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Atherosclerosis. 2013 Dec;231(2):323-33. doi: 10.1016/j.atherosclerosis.2013.09.035. Epub 2013 Oct 11.

Coronary and carotid atherosclerosis: how useful is the imaging?

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Heart Centre and Department of Public Health and Clinical Medicine, Umeå University, Umeå, Sweden.


The recent advancement of imaging modalities has made possible visualization of atherosclerosis disease in all phases of its development. Markers of subclinical atherosclerosis or even the most advanced plaque features are acquired by invasive (IVUS, OCT) and non-invasive imaging modalities (US, MRI, CTA). Determining plaques prone to rupture (vulnerable plaques) might help to identify patients at risk for myocardial infarction or stroke. The most accepted features of plaque vulnerability include: thin cap fibroatheroma, large lipid core, intimal spotty calcification, positive remodeling and intraplaque neovascularizations. Today, research is focusing on finding imaging techniques that are less invasive, less radiation and can detect most of the vulnerable plaque features. While, carotid atherosclerosis can be visualized using noninvasive imaging, such as US, MRI and CT, imaging plaque feature in coronary arteries needs invasive imaging modalities. However, atherosclerosis is a systemic disease with plaque development simultaneously in different arteries and data acquisition in carotid arteries can add useful information for prediction of coronary events.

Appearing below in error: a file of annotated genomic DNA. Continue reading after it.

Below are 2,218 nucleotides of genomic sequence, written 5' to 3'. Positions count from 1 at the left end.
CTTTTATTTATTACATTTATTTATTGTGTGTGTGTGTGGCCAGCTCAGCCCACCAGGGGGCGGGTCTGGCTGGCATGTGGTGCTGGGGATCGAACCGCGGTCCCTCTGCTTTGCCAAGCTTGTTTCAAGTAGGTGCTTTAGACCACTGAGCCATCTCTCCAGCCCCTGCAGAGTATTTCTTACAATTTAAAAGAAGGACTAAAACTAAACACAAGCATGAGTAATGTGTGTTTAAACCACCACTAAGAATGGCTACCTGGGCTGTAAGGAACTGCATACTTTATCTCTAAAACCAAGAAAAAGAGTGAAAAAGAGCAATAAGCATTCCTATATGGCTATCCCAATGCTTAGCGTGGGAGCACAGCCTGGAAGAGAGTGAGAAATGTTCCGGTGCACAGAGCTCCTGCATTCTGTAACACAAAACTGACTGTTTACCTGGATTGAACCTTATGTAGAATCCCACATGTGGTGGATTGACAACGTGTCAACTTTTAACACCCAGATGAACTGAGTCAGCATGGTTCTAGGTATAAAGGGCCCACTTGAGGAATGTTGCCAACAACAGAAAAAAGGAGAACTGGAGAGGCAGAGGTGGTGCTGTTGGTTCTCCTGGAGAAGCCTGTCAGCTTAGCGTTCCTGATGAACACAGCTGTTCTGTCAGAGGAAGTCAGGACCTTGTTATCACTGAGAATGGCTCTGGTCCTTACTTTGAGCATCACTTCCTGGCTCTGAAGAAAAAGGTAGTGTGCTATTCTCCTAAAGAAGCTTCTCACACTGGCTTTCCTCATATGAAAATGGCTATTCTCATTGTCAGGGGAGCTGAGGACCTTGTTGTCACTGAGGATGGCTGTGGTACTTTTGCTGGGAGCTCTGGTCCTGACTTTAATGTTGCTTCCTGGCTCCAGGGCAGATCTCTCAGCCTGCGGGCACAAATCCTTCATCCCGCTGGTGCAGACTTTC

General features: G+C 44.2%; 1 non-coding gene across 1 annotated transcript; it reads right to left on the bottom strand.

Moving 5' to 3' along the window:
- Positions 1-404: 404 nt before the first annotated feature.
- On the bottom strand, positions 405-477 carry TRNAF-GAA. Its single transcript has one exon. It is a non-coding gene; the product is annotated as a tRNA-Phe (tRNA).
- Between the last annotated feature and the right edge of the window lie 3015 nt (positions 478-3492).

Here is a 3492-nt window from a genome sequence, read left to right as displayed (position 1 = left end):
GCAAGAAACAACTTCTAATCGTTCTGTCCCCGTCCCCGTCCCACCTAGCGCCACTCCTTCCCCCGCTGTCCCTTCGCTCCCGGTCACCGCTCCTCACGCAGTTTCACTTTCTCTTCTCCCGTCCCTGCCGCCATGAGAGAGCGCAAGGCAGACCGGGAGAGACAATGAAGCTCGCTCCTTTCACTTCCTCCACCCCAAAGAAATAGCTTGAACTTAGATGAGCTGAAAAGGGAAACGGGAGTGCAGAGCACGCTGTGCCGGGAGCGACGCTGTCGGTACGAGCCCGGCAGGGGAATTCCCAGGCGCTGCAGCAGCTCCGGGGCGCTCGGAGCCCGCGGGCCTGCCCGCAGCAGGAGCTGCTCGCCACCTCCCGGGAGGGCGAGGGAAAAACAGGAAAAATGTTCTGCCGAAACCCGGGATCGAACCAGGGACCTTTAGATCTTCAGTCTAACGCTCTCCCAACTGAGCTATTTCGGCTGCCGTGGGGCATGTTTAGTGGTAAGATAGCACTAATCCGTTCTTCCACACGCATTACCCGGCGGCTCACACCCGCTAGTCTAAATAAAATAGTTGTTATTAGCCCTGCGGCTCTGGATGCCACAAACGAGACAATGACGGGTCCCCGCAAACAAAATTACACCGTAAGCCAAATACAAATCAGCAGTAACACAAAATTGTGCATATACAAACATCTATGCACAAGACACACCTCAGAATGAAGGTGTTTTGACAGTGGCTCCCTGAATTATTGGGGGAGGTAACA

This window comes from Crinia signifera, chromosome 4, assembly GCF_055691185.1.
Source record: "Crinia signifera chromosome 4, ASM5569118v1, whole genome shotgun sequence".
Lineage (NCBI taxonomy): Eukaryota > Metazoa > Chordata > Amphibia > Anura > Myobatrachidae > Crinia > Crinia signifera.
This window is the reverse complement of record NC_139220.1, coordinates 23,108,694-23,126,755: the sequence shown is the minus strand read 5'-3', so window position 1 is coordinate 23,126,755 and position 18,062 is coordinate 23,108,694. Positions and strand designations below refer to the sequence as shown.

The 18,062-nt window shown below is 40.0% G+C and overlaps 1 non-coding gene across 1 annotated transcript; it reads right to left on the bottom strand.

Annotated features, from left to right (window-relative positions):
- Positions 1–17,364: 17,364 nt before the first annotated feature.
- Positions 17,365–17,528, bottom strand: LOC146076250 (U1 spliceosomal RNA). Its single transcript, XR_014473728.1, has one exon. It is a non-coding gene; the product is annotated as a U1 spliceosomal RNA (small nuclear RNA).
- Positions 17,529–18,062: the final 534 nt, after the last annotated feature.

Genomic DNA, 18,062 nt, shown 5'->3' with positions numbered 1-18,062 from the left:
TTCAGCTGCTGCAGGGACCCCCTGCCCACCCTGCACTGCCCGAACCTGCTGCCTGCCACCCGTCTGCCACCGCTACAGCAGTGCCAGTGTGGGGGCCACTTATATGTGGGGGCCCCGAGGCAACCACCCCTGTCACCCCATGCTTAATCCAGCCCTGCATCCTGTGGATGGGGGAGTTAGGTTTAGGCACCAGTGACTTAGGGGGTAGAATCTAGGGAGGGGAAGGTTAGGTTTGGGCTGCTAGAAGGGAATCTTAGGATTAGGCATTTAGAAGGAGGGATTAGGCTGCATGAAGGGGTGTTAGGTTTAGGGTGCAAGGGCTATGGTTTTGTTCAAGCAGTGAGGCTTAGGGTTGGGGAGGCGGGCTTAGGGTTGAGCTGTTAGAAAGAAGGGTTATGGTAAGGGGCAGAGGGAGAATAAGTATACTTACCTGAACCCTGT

Arterial calcification; Atherosclerosis imaging; Dupplex ultrasound; Intravascular ultrasound; OCT

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